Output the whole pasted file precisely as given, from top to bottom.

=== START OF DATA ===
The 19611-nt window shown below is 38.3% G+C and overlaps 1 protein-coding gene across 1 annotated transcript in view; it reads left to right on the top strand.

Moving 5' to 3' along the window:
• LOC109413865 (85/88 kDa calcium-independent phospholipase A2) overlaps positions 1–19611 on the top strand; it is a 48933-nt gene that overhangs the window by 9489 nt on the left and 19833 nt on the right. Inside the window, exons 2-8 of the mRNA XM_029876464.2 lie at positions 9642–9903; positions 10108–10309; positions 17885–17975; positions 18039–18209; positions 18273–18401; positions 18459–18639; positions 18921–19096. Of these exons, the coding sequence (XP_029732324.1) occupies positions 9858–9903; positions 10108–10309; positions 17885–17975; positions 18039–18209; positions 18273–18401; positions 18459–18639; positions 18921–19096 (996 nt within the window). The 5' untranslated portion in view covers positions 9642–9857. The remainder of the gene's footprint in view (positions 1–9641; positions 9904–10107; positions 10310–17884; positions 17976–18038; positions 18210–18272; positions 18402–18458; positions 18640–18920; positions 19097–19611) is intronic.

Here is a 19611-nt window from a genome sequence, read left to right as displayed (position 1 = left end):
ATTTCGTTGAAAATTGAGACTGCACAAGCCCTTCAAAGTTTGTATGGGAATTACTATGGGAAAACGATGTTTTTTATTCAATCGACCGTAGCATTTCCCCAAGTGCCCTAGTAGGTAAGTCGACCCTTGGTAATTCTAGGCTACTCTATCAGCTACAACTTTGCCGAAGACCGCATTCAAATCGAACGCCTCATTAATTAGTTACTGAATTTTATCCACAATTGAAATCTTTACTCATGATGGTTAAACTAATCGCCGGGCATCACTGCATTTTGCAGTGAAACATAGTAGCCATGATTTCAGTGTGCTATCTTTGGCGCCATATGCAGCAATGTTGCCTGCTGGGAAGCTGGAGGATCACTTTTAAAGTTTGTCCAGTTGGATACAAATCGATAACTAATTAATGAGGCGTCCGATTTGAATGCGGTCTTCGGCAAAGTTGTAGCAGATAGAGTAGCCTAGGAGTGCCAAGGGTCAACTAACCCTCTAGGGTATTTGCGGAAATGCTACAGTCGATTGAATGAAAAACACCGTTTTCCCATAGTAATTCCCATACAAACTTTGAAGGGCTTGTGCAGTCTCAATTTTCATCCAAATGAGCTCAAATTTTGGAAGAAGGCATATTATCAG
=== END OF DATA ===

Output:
The 19611-nt window shown below is 38.3% G+C and overlaps 1 protein-coding gene across 1 annotated transcript in view; it reads left to right on the top strand.

Moving 5' to 3' along the window:
• LOC109413865 (85/88 kDa calcium-independent phospholipase A2) overlaps positions 1–19611 on the top strand; it is a 48933-nt gene that overhangs the window by 9489 nt on the left and 19833 nt on the right. Inside the window, exons 2-8 of the mRNA XM_029876464.2 lie at positions 9642–9903; positions 10108–10309; positions 17885–17975; positions 18039–18209; positions 18273–18401; positions 18459–18639; positions 18921–19096. Of these exons, the coding sequence (XP_029732324.1) occupies positions 9858–9903; positions 10108–10309; positions 17885–17975; positions 18039–18209; positions 18273–18401; positions 18459–18639; positions 18921–19096 (996 nt within the window). The 5' untranslated portion in view covers positions 9642–9857. The remainder of the gene's footprint in view (positions 1–9641; positions 9904–10107; positions 10310–17884; positions 17976–18038; positions 18210–18272; positions 18402–18458; positions 18640–18920; positions 19097–19611) is intronic.

Here is a 19611-nt window from a genome sequence, read left to right as displayed (position 1 = left end):
ATTTCGTTGAAAATTGAGACTGCACAAGCCCTTCAAAGTTTGTATGGGAATTACTATGGGAAAACGATGTTTTTTATTCAATCGACCGTAGCATTTCCCCAAGTGCCCTAGTAGGTAAGTCGACCCTTGGTAATTCTAGGCTACTCTATCAGCTACAACTTTGCCGAAGACCGCATTCAAATCGAACGCCTCATTAATTAGTTACTGAATTTTATCCACAATTGAAATCTTTACTCATGATGGTTAAACTAATCGCCGGGCATCACTGCATTTTGCAGTGAAACATAGTAGCCATGATTTCAGTGTGCTATCTTTGGCGCCATATGCAGCAATGTTGCCTGCTGGGAAGCTGGAGGATCACTTTTAAAGTTTGTCCAGTTGGATACAAATCGATAACTAATTAATGAGGCGTCCGATTTGAATGCGGTCTTCGGCAAAGTTGTAGCAGATAGAGTAGCCTAGGAGTGCCAAGGGTCAACTAACCCTCTAGGGTATTTGCGGAAATGCTACAGTCGATTGAATGAAAAACACCGTTTTCCCATAGTAATTCCCATACAAACTTTGAAGGGCTTGTGCAGTCTCAATTTTCATCCAAATGAGCTCAAATTTTGGAAGAAGGCATATTATCAG